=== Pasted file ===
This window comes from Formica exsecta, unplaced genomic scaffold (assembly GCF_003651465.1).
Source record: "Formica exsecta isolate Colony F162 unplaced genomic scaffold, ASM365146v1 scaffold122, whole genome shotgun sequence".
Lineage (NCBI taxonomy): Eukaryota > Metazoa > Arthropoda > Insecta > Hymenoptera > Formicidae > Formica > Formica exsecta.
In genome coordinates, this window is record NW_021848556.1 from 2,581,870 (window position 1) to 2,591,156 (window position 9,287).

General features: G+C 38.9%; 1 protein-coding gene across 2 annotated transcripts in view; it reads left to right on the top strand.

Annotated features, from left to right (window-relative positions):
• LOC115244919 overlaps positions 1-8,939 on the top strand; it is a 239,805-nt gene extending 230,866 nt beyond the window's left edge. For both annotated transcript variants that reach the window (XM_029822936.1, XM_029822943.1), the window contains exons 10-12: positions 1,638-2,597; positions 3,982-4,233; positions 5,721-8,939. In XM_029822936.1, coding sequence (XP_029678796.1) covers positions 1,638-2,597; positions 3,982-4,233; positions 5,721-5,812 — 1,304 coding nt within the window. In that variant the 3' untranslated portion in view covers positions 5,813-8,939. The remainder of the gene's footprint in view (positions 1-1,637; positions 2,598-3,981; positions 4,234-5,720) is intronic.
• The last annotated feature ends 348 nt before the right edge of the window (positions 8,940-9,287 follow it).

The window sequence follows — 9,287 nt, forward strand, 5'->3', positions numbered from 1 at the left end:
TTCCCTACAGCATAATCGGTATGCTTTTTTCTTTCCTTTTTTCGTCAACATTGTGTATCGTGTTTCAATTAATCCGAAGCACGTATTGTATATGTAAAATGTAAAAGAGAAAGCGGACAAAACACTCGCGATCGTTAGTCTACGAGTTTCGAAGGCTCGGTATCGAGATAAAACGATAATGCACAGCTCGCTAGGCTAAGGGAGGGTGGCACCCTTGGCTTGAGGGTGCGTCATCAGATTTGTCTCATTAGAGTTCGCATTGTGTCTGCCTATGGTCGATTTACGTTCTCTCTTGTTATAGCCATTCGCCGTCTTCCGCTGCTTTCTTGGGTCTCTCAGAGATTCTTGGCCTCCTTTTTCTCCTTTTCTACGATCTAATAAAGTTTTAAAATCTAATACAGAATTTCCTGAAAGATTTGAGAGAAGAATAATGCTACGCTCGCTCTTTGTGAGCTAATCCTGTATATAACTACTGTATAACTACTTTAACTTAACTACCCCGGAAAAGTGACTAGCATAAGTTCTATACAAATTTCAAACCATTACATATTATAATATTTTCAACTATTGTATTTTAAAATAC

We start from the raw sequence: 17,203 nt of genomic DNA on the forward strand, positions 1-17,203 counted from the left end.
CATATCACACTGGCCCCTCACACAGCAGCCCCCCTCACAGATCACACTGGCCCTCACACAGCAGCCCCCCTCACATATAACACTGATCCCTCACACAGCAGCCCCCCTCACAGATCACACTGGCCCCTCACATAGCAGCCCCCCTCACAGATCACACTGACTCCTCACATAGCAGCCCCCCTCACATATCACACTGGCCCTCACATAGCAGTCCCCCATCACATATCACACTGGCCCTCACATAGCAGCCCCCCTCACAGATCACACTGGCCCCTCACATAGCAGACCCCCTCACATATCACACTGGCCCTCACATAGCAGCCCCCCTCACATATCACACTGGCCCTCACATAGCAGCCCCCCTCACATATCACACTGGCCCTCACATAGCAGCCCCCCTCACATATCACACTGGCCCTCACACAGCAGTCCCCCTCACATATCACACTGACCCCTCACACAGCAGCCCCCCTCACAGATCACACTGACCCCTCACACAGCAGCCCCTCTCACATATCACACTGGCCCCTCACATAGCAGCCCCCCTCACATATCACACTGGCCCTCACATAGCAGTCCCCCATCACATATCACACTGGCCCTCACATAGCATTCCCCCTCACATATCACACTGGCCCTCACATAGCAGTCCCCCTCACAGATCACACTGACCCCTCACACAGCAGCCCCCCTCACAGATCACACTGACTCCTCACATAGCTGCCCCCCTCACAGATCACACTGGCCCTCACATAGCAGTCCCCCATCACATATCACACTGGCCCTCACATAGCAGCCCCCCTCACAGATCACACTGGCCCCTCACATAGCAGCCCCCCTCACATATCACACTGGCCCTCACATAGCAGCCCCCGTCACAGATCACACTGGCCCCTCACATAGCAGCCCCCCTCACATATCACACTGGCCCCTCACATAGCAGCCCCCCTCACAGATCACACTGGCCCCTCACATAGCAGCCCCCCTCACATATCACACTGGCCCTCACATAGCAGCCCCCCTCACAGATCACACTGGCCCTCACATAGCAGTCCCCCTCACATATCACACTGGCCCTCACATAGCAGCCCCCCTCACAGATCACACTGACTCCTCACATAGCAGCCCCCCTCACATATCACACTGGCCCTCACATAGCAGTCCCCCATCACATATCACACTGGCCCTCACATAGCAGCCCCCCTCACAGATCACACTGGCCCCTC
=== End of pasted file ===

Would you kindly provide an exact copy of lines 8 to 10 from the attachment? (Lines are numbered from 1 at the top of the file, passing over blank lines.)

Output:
• The last annotated feature ends 348 nt before the right edge of the window (positions 8,940-9,287 follow it).

The window sequence follows — 9,287 nt, forward strand, 5'->3', positions numbered from 1 at the left end:
TTCCCTACAGCATAATCGGTATGCTTTTTTCTTTCCTTTTTTCGTCAACATTGTGTATCGTGTTTCAATTAATCCGAAGCACGTATTGTATATGTAAAATGTAAAAGAGAAAGCGGACAAAACACTCGCGATCGTTAGTCTACGAGTTTCGAAGGCTCGGTATCGAGATAAAACGATAATGCACAGCTCGCTAGGCTAAGGGAGGGTGGCACCCTTGGCTTGAGGGTGCGTCATCAGATTTGTCTCATTAGAGTTCGCATTGTGTCTGCCTATGGTCGATTTACGTTCTCTCTTGTTATAGCCATTCGCCGTCTTCCGCTGCTTTCTTGGGTCTCTCAGAGATTCTTGGCCTCCTTTTTCTCCTTTTCTACGATCTAATAAAGTTTTAAAATCTAATACAGAATTTCCTGAAAGATTTGAGAGAAGAATAATGCTACGCTCGCTCTTTGTGAGCTAATCCTGTATATAACTACTGTATAACTACTTTAACTTAACTACCCCGGAAAAGTGACTAGCATAAGTTCTATACAAATTTCAAACCATTACATATTATAATATTTTCAACTATTGTATTTTAAAATAC